Sometimes this insistence on doing things the Burton way can come a cropper (eg Batman Forever and Dark Shadows) but quite often you can end up with a film that entertains and keeps you guessing.
This latest effort is based on Ransom Riggs’ 2011 book of the same name and it’s no surprise that Burton picked up the rights quickly.
It has all the hallmark quirkiness inherent in all of the director’s projects.
Young English actor Asa Butterfield (sporting a decent US accent) tries to track down a strange school after being left a message by his late grandfather (Terence Stamp).
He travels with his father (Chris O’Dowd) to a remote Welsh village where he discovers a group of peculiar folk and encounters a plot that threatens the life of his new friends.
Although the movie has a 12A certificate it’s certainly quite scary in places, with unpleasant creatures that wouldn’t look out of place on a Doctor Who set.
Burton doesn’t seem to have any problem pulling together a great cast and Judi Dench, Rupert Everett, Allison Janney and Samuel L. Jackson (at his very evil best) are in good form.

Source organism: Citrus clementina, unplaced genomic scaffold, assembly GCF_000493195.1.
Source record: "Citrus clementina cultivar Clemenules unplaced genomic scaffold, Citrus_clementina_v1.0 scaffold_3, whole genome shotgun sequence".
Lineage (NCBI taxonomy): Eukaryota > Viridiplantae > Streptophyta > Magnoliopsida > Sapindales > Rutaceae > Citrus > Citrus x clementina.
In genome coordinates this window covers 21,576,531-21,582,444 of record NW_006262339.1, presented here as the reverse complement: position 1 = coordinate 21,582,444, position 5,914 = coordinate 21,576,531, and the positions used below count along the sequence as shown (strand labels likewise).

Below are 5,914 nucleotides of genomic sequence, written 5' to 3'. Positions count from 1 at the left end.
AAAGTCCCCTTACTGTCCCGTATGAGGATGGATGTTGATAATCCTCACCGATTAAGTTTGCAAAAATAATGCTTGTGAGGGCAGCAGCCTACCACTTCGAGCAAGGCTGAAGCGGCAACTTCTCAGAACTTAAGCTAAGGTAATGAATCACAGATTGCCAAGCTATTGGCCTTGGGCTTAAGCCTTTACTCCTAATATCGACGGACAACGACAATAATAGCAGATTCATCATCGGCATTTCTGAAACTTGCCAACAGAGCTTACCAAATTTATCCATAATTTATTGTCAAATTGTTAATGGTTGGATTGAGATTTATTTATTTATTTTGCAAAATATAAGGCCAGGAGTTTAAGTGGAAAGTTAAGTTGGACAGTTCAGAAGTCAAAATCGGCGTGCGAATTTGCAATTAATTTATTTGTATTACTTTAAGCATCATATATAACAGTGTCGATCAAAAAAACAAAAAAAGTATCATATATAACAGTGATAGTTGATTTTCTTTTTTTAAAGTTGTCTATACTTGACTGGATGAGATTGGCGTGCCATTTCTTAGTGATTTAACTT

Eva Green excels as the mysterious Miss Alma LeFay Perigrine and the young actors playing the ‘peculiar’ pupils are all very good.
Sadly there are annoying problems with a plot that relies on the audience going with the flow. It’s a shame as a lot of the more fantastic elements are explained well, but some of the mundane parts of the action leave you with questions.
The special effects are excellent and the story cracks on at a good pace.
Overall, it’s a very enjoyable movie but it loses some of its credibility if you analyse it too deeply afterwards.
Film details: Miss Peregrine’s Home for Peculiar Children (12A) 127mins
Director: Tim Burton
Starring: Eva Green, Asa Butterfield, Samuel L. Jackson
Screening courtesy of Horsham Capitol